“Born 2 Ball” Review: Our Next Lyrical Messiah Has Arrived

Once in a generation, a rapper will emerge with a mixtape so virile, moving and potent that it makes you take your headphones off and cry for half an hour. For someone to strip themselves bare and pour their emotions into 50 minutes of slick flows and razor sharp bars is a powerful thing, and a strong MC can send this beauty through your brain and make it come gushing right back through your tear ducts. If Nas or Lauryn Hill did this for our parents, Lonzo Ball is doing this for us.

Ball, who has adopted the rapper persona Zo, released his debut album, “Born 2 Ball,” on Feb. 15. It has unfairly received overwhelmingly negative reviews from critics (the same people who said that Suicide Squad was bad, most likely) despite it hands-down being the most influential rap mixtape of the 2010s.

Zo’s tired, unconfident timidity behind the mic defines his persona as the type of guy who walks into a studio and lets his producers do the work while he raps 30 minutes a day. His personality is on full-blast the whole album, showing that he doesn’t care about literally anything — including how he comes off to his listeners.

His vocal performance is put over the edge by his below-average flow and repetitive, purposely uncool lyrics. Rapping along to the beat for practically the whole album is impressive, proving once again that Zo is one laid-back dude who does the bare minimum and still succeeds in whatever he does. He’s living the dream, and we all know he is.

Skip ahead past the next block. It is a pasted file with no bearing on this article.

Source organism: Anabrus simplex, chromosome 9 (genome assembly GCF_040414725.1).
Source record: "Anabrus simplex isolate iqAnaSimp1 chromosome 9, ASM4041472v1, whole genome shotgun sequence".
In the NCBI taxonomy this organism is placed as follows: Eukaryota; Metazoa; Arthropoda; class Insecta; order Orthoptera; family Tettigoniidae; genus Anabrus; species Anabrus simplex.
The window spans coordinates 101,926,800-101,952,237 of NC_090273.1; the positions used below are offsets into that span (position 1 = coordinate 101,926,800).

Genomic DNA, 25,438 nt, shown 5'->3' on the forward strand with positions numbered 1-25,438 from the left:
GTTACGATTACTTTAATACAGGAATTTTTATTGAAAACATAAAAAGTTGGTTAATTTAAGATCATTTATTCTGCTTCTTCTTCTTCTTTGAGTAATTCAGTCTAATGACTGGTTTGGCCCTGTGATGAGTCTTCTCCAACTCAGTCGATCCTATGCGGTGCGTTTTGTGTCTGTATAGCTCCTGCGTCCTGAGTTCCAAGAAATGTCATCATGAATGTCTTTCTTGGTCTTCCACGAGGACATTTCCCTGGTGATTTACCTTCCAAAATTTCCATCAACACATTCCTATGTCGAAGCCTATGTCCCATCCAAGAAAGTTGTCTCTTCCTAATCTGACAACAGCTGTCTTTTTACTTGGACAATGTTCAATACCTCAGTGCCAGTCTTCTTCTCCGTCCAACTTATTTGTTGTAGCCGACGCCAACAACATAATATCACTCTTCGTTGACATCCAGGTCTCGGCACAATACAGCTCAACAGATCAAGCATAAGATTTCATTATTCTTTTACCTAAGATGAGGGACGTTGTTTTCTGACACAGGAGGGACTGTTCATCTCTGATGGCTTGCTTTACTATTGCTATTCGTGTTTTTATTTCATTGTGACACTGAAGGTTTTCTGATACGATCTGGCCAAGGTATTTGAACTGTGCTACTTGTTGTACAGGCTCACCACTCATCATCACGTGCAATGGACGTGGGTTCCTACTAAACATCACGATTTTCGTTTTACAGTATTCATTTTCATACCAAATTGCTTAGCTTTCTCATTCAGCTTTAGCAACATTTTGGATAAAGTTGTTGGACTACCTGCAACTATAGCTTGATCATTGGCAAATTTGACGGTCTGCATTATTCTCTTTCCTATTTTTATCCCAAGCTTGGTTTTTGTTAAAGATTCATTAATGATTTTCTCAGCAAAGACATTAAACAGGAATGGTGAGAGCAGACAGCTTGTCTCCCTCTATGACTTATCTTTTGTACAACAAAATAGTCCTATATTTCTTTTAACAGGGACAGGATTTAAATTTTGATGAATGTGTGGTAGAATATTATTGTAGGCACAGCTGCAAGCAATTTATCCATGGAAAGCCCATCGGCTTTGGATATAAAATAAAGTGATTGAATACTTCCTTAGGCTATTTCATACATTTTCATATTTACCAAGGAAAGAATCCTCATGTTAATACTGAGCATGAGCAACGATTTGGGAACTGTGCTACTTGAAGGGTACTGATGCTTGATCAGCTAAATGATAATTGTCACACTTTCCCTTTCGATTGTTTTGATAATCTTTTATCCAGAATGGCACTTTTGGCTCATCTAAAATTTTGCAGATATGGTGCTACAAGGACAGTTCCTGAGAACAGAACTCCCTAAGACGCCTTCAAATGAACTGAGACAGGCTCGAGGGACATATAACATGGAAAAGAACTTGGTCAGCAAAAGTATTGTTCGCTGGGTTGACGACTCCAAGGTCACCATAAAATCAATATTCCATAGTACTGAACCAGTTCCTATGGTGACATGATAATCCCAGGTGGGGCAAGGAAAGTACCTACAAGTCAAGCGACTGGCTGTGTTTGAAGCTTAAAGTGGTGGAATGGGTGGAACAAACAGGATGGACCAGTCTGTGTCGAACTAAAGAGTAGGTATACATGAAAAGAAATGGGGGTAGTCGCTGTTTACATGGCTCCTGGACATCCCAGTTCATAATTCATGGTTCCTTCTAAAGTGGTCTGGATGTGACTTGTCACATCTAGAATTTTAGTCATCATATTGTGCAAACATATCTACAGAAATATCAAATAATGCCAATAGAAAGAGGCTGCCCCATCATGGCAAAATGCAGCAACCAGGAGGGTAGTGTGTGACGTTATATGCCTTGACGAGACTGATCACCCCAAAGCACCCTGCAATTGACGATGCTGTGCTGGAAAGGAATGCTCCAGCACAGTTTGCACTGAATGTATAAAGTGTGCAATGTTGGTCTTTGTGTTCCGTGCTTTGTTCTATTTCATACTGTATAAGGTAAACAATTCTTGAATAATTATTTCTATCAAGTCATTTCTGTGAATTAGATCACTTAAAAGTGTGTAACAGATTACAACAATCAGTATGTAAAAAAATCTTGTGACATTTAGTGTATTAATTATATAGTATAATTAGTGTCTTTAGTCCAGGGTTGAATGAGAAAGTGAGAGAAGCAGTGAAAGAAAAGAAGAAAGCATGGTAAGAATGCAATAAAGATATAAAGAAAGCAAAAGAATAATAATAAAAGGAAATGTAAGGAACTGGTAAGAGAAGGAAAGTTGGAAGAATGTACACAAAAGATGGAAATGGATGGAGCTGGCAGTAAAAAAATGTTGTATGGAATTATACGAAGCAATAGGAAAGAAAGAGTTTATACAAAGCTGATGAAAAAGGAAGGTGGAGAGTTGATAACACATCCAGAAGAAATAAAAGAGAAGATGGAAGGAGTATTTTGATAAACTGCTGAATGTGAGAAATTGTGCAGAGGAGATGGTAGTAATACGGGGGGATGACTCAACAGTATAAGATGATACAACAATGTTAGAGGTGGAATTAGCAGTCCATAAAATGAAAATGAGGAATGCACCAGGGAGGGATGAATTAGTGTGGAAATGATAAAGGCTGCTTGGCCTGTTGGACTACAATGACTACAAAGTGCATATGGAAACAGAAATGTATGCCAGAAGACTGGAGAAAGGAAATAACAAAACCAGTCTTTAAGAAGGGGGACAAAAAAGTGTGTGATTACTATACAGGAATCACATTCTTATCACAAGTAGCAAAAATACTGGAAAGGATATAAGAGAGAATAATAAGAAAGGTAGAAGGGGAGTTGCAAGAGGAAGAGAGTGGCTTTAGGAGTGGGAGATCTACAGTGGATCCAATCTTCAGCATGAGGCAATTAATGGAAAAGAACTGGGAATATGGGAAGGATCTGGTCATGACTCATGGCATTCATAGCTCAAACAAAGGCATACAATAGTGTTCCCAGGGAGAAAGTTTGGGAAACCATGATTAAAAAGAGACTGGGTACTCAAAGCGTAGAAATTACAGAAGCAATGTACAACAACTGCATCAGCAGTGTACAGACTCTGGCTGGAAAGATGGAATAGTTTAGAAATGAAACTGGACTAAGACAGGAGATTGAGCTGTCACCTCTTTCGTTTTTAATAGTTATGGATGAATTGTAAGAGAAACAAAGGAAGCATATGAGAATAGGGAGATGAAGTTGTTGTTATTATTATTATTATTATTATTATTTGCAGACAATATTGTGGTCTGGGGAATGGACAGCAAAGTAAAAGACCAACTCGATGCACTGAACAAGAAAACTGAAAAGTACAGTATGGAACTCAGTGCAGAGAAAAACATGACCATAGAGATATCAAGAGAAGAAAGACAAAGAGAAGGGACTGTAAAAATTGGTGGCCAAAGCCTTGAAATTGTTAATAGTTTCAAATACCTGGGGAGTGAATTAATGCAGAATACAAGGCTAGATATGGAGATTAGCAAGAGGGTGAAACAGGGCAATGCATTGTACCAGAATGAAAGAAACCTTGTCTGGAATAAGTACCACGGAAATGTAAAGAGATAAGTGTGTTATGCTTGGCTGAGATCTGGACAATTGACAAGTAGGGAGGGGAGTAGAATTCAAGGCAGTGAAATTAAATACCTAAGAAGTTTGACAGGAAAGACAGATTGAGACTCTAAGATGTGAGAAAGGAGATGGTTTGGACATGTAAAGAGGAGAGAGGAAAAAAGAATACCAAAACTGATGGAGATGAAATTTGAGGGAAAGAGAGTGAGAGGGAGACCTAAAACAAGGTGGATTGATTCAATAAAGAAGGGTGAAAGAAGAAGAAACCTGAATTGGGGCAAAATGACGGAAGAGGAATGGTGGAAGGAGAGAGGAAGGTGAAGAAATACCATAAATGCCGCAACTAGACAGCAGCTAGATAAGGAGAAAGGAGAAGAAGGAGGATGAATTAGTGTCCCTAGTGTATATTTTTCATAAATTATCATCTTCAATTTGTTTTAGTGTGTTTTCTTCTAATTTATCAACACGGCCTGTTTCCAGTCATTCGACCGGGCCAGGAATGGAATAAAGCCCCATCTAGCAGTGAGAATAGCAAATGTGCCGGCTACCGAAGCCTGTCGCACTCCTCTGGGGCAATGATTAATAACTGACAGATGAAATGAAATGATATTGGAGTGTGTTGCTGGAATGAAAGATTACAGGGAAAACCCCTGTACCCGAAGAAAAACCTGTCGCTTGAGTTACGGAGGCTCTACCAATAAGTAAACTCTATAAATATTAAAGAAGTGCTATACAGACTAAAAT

The bars laid down throughout the album are mastercrafted, dropping lines like, “Diamonds too bright / Shining like a Sunny Delight” on “Grind Mode.” It’s clever metaphors like this that make you pause and say, yeah, orange juice does look just like diamonds in light!

His two featuring artists, Kenneth Paige and DC THE DON, are equally powerful rappers, combining the intentionally mundane lyrics of the album with biting, awkward autotune and their own blank-slate voices. Kenneth Paige’s chorus refrain on “Puttin in Work” is especially atrocious, mixed to an almost exact clone of Spongebob Squarepants without the energy of the beloved character.

Again, the uninformed masses will think that the garbage production is a side effect of a lack of enthusiasm from everyone attached to the project, but it’s actually a clever critique of modern rap. By producing with the lowest amount of effort required, Zo and his crew have exposed just how easy it is for a rich kid with no musical talent to release an album for no other reason than because they could. Emerging rappers like the BROCKHAMPTON team and Vince Staples should be ashamed for putting as much passion and work into their projects as they do — Zo is doing what they’re doing for a fraction of their game.

“Born 2 Ball” is one of the strongest rap albums I’ve heard in awhile, combining Zo’s lack of passion for life with his lack of talent for music, creating a slow, painful album inundated with uninspired beats that no one will remember two weeks from now. He might have been born to ball, but he clearly has more than that to do in life and I will be eagerly awaiting his next musical outing.

Isaac Espinosa is a third-year electrical engineering major. He can be reached at imespino@uci.edu.